Oh yes, the dialogue is shifting. Our culpable silence is being broken, and white South Africans are feeling exposed, defenceless, uncomfortable.

What are we supposed to do now?

Well, if the Shattered Past research is anything to go by, what is happening now is very similar to what happened in post-war Germany. Just over twenty years after the end of the Second War, as the old Germans begin to die, a space opened up for a new generation of thinkers and writers who were able to observe the past with a new critical consciousness.

Cue – in South Africa – the Frantz Fanon, RhodesMustFall, EFF generation.

And if we keep drawing the parallel, what the Shattered Past research found was that “the capacity for perpetrators to change arose only after the political elites recognized more than one pain and ‘the link between the suffering of the victims and the perpetrators’ was established.”

In other words, for society to heal, it had to start setting aside some compassion for the bad guys.

In post-war Germany, the blanket of silence had meant Germans had been stopped from processing their own war wounds: the rape they had suffered at the hands of the Russians, the death of their solider sons, the intimidation and fear culture that had been Nazi Germany. Yes, the Nuremberg trials (Truth and Reconcilliation Commission) had held those with actual blood on their hands to account, but the rest of the Germans had been left alone to deal with their losses.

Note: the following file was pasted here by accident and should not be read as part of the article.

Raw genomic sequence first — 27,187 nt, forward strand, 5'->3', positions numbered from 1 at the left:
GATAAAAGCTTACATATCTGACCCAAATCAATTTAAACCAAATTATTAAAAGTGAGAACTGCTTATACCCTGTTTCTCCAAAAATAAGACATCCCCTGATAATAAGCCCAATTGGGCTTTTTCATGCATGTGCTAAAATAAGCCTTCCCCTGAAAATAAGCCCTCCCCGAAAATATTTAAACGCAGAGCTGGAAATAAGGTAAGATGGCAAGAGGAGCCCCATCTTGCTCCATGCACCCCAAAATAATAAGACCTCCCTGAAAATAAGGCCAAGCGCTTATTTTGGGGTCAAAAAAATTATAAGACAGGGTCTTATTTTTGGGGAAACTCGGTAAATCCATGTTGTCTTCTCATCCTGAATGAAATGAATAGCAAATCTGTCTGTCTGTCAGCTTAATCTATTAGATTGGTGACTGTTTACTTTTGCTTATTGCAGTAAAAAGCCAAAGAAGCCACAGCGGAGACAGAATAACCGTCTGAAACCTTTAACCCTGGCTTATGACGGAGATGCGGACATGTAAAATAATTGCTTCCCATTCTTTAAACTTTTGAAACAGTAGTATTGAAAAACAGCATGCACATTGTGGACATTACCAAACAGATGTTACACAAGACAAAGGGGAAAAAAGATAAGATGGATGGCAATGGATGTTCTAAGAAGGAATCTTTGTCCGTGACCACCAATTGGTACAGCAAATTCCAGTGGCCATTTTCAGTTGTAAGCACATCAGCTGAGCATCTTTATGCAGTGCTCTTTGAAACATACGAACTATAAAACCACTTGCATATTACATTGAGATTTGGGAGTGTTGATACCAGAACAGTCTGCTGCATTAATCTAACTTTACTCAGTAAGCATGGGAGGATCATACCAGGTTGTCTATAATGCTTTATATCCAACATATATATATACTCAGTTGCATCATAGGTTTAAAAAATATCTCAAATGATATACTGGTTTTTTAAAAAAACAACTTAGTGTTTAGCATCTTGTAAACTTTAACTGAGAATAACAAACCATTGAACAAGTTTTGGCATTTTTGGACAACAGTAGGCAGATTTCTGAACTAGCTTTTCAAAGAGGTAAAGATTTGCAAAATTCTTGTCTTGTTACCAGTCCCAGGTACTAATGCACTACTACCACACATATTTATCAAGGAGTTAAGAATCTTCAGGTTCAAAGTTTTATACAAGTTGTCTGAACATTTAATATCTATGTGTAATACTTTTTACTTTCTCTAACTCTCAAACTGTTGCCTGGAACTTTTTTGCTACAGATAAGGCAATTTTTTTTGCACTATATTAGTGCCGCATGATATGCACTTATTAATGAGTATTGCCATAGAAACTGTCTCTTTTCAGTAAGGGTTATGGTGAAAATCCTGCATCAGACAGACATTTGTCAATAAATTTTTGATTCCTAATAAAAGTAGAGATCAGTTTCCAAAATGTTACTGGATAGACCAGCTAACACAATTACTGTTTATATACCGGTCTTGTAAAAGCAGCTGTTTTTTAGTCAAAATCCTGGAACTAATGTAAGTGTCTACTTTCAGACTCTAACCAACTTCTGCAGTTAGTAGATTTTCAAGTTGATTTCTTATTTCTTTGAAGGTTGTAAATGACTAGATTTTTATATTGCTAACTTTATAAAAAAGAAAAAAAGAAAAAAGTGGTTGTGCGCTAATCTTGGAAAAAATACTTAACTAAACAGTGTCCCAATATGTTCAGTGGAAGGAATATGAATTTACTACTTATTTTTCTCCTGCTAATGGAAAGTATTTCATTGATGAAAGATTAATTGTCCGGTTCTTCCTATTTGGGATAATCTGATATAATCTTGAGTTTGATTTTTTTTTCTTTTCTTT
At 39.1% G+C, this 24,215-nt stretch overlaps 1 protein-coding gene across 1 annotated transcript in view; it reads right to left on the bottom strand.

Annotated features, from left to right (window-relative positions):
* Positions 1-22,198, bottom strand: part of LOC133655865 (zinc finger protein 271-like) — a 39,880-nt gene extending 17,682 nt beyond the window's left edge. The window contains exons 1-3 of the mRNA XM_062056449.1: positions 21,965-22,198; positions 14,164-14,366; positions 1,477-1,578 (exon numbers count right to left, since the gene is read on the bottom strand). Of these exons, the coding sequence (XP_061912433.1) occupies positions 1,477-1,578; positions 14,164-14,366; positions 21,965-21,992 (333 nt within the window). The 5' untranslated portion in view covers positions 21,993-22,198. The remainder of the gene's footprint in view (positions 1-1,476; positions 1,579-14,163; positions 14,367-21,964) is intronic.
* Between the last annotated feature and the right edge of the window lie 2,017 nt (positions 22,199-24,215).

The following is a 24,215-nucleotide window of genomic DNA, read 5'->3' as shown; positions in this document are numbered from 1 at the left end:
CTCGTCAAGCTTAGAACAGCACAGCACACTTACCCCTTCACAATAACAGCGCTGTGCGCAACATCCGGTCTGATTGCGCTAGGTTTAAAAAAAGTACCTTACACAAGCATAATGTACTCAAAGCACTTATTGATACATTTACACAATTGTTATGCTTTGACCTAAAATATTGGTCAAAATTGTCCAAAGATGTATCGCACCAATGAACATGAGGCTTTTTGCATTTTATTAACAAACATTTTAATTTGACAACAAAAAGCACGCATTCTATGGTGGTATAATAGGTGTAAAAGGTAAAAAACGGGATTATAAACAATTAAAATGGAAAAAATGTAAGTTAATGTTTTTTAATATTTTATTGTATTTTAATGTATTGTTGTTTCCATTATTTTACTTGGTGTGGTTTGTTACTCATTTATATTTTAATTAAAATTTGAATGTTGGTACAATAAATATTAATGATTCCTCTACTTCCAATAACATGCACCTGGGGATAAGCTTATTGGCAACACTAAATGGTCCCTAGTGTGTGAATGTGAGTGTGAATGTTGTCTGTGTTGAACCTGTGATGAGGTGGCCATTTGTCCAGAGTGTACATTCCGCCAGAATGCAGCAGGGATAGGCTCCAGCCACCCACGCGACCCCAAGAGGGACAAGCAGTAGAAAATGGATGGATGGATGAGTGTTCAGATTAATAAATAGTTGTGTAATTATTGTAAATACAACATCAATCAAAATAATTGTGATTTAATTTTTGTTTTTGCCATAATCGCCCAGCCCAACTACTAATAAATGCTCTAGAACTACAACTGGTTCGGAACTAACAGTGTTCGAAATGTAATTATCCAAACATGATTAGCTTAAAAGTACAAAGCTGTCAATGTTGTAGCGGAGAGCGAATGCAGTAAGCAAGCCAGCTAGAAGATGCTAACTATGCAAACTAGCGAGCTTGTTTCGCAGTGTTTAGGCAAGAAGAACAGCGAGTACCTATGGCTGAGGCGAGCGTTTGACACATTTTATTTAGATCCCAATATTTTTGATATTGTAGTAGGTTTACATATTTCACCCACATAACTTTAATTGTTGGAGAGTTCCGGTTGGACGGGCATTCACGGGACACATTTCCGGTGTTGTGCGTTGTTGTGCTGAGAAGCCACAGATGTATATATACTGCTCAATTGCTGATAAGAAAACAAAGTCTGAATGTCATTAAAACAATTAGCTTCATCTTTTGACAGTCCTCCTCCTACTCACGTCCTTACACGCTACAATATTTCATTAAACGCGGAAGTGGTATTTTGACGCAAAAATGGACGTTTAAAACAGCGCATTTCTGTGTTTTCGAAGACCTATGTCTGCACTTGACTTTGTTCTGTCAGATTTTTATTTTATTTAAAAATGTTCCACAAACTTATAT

In 1960s Germany, the new youth consciousness heralded a phase where the personal losses and griefs of the past were permitted to be aired and dissected.

And I find myself wondering: is that what South Africa needs too? Do those white South Africans with their fortress houses and 4x4s who don’t seem to give a fuck about anyone but themselves, need to be given an opportunity to express their unresolved pain?

Admittedly, it’s often hard to feel anything but contempt for some white South Africans. On Valentine’s weekend I was at the Vaal River and felt like washing my hands of any further attempt at inter-racial healing as I witnessed the selfishness of those white South Africans, with their jet skis and speed boats who drive drunk and reckless on the river without a care for anyone but themselves. How does one even begin to have compassion for people who seem to treat the world as just a giant playground, hoarding all the toys? Who are these people?

But later, as the sun set over the river, and I connected once again with the deep peace of the land, I also found myself wondering what lurks beneath all that bravado and shiny toys and heavy drinking?

In his book Jansen remembers how destitute the white Afrikaners were at the end of the South African War. They had been chased from Europe because of their religious faith, and then they had been defeated again on this new soil as they had tried to build a new home. Out of this defeat they rose again, this time determined to create a nation that no one could destroy, and they lost control of that too.